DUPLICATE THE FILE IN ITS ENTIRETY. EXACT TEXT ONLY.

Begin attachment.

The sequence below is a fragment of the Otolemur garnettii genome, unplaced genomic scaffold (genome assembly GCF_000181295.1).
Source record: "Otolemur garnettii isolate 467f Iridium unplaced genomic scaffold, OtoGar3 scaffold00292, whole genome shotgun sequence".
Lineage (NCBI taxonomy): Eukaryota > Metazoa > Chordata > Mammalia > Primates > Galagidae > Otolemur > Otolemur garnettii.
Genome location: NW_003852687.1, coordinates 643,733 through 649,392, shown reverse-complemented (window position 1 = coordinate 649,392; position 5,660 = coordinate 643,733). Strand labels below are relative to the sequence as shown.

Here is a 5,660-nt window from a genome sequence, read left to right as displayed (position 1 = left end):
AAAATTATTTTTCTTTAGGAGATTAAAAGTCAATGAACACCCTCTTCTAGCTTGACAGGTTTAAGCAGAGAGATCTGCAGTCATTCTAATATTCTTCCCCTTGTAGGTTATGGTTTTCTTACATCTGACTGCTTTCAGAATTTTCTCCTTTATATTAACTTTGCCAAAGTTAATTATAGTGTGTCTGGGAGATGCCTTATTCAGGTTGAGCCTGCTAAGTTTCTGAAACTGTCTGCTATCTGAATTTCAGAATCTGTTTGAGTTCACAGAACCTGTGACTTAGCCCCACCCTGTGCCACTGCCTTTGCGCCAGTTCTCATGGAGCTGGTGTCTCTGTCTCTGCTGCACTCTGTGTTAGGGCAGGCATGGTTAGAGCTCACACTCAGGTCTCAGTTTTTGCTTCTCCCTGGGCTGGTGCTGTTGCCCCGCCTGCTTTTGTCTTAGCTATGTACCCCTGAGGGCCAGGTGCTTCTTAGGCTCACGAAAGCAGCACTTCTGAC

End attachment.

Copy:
The sequence below is a fragment of the Otolemur garnettii genome, unplaced genomic scaffold (genome assembly GCF_000181295.1).
Source record: "Otolemur garnettii isolate 467f Iridium unplaced genomic scaffold, OtoGar3 scaffold00292, whole genome shotgun sequence".
Lineage (NCBI taxonomy): Eukaryota > Metazoa > Chordata > Mammalia > Primates > Galagidae > Otolemur > Otolemur garnettii.
Genome location: NW_003852687.1, coordinates 643,733 through 649,392, shown reverse-complemented (window position 1 = coordinate 649,392; position 5,660 = coordinate 643,733). Strand labels below are relative to the sequence as shown.

Here is a 5,660-nt window from a genome sequence, read left to right as displayed (position 1 = left end):
AAAATTATTTTTCTTTAGGAGATTAAAAGTCAATGAACACCCTCTTCTAGCTTGACAGGTTTAAGCAGAGAGATCTGCAGTCATTCTAATATTCTTCCCCTTGTAGGTTATGGTTTTCTTACATCTGACTGCTTTCAGAATTTTCTCCTTTATATTAACTTTGCCAAAGTTAATTATAGTGTGTCTGGGAGATGCCTTATTCAGGTTGAGCCTGCTAAGTTTCTGAAACTGTCTGCTATCTGAATTTCAGAATCTGTTTGAGTTCACAGAACCTGTGACTTAGCCCCACCCTGTGCCACTGCCTTTGCGCCAGTTCTCATGGAGCTGGTGTCTCTGTCTCTGCTGCACTCTGTGTTAGGGCAGGCATGGTTAGAGCTCACACTCAGGTCTCAGTTTTTGCTTCTCCCTGGGCTGGTGCTGTTGCCCCGCCTGCTTTTGTCTTAGCTATGTACCCCTGAGGGCCAGGTGCTTCTTAGGCTCACGAAAGCAGCACTTCTGAC